One way to reduce this surge of energy is to use a strategy called a “staggered start”. A staggered start means that you turn these systems on in intervals rather than all at once.
Another way to reduce summer demand charges, as well as your overall summer bill, is to start up your building before 10am so that it is up and running before the peak demand.
Using the staggered start and avoiding peak demand is especially crucial in commercial real estate buildings and facilities like cold storage and produce facilities. The reason being that these buildings are typically larger, which means they consume more energy than an average home or even a small store might. This can end up being a huge cost that significantly affects your bottom line, which decreases your net operating income (NOI) and overall property value.
Get Creative with Fans
Air conditioning usage is significantly more expensive in the summer than it is in the winter. So an alternative option might be using a fan, which can decrease the building temperature by 4 degrees. If the fan is implemented in the hottest part of the day – the peak demand – it is much more energy efficient than an air conditioner running on its own, while helping to keep your building cool.
Leverage IoT Technology
Naya leverages IoT technology to monitor device-level telemetry data, which provides deep understanding of real-time building and equipment energy usage. It works by using electronic sensors and software that connect the usage of internet, properties, and mobile application that are then integrated to the internet. The data that is integrated to the internet uses data analytics to take out any applicable information.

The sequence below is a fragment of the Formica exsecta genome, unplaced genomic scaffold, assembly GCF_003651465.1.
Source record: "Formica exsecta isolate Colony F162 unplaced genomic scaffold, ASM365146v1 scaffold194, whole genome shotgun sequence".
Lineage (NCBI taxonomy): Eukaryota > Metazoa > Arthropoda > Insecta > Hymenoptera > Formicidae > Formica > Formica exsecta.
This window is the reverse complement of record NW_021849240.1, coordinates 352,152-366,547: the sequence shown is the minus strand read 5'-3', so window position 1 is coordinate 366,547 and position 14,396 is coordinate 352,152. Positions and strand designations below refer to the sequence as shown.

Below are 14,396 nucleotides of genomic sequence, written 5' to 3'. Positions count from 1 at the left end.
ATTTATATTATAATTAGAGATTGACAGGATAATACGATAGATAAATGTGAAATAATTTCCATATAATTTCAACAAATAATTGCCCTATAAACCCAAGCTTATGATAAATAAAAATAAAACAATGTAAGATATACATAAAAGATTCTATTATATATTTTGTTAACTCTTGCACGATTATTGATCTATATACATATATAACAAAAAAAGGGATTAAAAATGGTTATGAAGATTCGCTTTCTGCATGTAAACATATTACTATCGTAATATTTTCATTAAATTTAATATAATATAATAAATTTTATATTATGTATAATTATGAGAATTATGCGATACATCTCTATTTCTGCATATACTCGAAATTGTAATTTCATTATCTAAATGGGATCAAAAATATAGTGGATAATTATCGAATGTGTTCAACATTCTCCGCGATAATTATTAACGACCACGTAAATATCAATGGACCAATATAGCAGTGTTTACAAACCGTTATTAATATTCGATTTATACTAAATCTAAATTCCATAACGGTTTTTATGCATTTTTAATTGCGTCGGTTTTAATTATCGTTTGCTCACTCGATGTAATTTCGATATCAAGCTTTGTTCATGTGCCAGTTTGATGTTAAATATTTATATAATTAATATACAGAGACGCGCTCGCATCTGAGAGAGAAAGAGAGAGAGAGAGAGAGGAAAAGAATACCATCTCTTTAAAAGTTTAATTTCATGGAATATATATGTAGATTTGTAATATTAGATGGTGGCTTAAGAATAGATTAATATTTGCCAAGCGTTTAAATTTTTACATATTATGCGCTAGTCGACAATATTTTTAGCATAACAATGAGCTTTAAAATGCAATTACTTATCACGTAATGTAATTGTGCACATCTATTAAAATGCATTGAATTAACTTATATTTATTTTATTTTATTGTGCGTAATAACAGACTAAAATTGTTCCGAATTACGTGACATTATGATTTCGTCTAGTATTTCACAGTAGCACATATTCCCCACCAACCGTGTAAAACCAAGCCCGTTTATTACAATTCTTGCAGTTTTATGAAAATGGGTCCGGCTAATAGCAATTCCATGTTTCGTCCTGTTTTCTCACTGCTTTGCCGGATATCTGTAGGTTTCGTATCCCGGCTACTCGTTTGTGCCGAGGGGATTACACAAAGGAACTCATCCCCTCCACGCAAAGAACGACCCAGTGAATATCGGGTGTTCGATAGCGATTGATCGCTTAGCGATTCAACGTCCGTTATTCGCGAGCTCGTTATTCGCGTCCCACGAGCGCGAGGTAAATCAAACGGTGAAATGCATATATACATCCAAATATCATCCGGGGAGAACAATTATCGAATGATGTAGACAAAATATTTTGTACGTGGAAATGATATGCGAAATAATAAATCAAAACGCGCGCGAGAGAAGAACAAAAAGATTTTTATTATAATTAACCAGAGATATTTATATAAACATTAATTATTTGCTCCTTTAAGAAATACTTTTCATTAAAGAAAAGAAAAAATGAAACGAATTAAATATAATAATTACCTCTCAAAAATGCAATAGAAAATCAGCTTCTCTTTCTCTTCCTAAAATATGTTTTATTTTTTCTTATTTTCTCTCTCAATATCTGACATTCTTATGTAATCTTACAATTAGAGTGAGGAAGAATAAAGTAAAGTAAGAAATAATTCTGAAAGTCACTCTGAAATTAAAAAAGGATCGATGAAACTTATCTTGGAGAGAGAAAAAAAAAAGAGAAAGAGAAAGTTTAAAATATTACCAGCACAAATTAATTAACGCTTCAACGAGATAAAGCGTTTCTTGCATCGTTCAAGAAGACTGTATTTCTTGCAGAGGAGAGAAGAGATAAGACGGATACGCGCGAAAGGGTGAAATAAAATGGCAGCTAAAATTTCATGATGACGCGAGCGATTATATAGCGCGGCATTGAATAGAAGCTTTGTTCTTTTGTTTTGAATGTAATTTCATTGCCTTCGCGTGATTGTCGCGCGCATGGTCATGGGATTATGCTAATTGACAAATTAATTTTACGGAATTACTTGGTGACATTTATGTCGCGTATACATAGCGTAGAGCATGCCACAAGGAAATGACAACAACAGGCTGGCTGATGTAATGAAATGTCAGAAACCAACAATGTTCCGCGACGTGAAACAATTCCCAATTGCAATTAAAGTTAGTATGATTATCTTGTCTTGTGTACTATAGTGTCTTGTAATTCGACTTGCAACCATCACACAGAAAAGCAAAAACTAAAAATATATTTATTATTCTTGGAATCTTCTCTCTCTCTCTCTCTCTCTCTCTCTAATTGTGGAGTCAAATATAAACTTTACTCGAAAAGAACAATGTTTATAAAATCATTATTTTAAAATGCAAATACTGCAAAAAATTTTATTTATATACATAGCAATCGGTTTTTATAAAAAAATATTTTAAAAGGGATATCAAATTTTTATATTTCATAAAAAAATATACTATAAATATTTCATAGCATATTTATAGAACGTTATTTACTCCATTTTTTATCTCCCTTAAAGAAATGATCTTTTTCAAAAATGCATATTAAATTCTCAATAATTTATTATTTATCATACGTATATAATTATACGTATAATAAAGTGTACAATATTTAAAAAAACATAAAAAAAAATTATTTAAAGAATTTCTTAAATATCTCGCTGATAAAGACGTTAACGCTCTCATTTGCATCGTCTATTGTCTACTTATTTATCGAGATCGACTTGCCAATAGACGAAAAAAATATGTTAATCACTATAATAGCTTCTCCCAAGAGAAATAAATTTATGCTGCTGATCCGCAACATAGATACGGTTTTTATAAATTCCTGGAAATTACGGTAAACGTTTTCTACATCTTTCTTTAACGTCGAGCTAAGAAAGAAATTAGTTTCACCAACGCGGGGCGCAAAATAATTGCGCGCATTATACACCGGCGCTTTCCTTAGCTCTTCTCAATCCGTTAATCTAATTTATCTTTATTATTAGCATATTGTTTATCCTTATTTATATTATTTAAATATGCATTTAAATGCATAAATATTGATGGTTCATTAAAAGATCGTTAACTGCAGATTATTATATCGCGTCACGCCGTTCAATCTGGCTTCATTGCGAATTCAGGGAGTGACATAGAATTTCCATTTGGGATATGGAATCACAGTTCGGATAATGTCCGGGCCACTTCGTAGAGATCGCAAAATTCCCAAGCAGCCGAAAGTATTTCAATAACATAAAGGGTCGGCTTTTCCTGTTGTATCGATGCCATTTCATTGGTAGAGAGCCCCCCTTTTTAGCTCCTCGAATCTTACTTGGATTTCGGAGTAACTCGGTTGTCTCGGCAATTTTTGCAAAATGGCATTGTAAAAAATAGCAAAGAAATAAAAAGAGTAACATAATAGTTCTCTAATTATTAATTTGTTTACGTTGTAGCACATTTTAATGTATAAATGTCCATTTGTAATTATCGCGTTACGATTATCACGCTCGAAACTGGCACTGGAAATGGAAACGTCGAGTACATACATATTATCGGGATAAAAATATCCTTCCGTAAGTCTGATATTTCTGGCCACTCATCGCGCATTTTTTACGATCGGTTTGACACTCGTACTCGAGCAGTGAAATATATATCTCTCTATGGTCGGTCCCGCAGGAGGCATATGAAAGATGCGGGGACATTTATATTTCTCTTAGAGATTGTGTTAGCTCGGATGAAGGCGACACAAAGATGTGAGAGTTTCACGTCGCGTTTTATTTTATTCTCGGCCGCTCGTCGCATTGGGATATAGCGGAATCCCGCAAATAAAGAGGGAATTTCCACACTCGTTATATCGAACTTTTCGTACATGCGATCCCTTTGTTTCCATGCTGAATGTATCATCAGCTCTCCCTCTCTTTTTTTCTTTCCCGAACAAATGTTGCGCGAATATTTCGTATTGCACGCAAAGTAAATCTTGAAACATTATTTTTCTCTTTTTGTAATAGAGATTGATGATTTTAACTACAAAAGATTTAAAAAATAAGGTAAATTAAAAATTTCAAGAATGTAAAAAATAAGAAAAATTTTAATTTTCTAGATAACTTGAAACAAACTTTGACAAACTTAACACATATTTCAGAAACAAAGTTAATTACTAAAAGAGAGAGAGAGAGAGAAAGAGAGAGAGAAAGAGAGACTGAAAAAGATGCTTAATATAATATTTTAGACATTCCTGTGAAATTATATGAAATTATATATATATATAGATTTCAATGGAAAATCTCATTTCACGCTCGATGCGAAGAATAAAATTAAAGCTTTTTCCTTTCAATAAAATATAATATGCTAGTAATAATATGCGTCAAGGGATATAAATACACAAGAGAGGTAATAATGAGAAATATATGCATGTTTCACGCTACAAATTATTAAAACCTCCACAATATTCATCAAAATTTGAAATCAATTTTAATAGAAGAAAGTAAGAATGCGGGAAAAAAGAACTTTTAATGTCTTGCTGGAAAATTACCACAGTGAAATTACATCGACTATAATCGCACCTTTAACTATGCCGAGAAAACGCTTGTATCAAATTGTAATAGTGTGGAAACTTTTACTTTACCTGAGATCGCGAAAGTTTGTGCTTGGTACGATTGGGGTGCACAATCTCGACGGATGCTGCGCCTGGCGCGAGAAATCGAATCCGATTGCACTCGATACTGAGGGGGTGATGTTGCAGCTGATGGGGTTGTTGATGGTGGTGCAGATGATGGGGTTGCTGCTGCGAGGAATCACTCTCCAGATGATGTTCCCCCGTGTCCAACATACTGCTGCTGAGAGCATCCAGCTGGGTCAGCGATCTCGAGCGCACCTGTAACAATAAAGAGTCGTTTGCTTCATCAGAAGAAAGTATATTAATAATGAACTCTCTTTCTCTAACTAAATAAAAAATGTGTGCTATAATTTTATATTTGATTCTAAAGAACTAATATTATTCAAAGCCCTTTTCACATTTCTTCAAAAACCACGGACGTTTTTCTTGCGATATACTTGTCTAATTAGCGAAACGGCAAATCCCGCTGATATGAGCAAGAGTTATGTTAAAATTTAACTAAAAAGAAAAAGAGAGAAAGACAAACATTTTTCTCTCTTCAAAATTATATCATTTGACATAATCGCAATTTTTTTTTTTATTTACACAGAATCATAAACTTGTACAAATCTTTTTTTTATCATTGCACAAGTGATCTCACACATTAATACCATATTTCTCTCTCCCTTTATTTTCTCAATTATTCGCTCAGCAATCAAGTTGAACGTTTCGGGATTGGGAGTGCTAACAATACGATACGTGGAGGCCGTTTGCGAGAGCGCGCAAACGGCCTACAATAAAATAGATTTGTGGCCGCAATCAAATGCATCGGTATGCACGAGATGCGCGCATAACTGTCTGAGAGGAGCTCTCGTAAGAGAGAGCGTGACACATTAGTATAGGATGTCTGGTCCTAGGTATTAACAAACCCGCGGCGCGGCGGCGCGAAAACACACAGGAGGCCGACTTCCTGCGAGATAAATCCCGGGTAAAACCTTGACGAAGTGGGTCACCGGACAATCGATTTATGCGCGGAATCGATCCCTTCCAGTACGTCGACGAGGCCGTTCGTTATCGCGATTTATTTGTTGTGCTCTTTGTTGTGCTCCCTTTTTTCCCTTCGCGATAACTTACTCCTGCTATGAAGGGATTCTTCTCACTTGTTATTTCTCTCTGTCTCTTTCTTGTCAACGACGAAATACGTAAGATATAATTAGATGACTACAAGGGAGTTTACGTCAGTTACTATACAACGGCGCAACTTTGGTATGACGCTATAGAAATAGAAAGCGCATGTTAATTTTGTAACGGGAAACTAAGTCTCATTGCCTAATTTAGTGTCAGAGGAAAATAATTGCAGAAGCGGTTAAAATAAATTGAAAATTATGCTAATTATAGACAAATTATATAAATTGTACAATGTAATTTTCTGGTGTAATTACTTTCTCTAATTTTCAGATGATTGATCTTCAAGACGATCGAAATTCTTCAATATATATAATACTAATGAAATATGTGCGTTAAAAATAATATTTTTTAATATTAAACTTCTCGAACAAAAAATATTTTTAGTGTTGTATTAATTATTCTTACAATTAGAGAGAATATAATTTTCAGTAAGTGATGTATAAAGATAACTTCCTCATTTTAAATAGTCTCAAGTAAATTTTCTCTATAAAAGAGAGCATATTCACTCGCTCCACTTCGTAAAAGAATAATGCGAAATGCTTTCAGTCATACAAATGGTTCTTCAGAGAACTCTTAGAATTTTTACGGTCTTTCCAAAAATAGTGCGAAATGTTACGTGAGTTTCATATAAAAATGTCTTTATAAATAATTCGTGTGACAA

Once many systems end up connecting together, it becomes an intelligent system of systems. The more companies that switch to IoT technology, the stronger and more intelligent the systems of systems becomes. With a growing field of sustainability and technology it is obvious that there has been and predicted to have continuous growth in IoT technology.
The U.S. is Heating Up
In a twelve month span, from 2017 to 2108, electric generation has increased by 9.3%. Reasons for this gain is a 19.9% increase in gas fire plants, a 51.6% increase in solar energy, and a 29.3% increase in wind powered energy. The increases in more environmentally friendly energy sources likely mean there is a decrease in energy sources such as gas fired energy and coal consumption. While this is true, fossil fuel still remains the countries second largest energy source. But at the end of the day, progress is progress, and any progression that makes our energy consumption more efficient, is good for our shared home, mother earth.
Decrease Energy Consumption and Save Money on your Electric Bill
Implementing Naya Energy’s IoT technology can help decrease your wasted energy and help you consume energy more efficiently. In some areas of the nation, there have been increasing prices up to 35 cents for residential properties and 15 cents for commercial and industrial properties. Finding a system that helps measure and decrease your energy consumption could completely alleviate your summer peak demand charges while paying itself off and delivering a quick ROI.
Article written by Naya Energy contributor, Katie Devlin